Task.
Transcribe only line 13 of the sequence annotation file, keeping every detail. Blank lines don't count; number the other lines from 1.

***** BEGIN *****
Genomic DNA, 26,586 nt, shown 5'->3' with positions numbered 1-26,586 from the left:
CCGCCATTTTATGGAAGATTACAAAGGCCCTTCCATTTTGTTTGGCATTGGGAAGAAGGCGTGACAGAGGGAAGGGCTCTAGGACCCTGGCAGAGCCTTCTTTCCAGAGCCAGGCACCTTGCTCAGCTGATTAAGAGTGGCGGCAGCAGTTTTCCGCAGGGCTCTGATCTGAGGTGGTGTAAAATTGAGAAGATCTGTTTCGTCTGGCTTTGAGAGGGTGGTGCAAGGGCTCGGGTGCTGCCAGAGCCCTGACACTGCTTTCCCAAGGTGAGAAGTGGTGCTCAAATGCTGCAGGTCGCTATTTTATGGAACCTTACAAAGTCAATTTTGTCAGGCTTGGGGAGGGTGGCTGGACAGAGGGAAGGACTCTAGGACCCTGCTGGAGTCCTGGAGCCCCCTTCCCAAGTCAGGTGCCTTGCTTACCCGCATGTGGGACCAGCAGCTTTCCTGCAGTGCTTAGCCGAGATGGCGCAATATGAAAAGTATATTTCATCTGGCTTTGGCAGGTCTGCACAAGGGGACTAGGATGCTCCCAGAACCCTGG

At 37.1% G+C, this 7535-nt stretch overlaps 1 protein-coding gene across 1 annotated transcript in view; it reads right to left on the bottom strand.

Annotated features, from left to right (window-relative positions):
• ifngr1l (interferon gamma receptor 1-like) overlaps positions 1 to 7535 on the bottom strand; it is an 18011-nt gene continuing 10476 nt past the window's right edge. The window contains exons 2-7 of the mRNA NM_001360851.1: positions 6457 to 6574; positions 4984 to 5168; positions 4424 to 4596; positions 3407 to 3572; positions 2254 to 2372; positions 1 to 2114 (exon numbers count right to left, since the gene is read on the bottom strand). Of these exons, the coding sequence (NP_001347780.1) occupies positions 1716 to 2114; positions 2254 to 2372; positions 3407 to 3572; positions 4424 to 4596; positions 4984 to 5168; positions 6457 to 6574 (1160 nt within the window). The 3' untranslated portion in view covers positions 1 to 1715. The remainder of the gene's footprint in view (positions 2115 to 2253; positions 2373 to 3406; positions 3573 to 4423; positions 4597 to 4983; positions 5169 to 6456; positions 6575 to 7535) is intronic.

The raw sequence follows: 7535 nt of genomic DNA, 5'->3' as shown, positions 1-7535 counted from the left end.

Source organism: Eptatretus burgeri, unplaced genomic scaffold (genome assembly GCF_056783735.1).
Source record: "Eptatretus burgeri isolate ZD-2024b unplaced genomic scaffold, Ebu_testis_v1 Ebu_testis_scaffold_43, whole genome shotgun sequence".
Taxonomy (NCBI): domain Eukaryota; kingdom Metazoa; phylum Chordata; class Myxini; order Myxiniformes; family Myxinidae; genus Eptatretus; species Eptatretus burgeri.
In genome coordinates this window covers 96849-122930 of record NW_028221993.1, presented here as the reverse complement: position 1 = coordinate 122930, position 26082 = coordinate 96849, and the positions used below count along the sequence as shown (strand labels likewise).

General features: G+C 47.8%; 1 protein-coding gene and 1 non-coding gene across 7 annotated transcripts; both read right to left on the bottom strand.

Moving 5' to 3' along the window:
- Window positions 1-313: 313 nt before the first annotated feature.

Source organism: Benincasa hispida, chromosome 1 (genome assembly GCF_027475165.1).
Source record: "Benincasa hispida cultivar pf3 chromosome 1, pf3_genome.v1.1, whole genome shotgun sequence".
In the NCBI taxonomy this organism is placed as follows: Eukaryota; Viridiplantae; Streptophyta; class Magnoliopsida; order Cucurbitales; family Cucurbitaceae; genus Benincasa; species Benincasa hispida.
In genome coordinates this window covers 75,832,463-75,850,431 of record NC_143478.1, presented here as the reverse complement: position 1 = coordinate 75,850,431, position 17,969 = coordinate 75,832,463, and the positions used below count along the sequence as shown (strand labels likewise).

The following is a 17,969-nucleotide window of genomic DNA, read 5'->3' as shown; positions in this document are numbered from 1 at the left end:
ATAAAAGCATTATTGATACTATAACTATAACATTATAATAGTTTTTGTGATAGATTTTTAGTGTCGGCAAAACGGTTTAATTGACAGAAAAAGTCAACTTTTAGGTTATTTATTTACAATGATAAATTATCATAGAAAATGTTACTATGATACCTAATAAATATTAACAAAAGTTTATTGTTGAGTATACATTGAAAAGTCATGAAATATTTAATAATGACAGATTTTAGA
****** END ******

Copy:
- Window positions 1-313: 313 nt before the first annotated feature.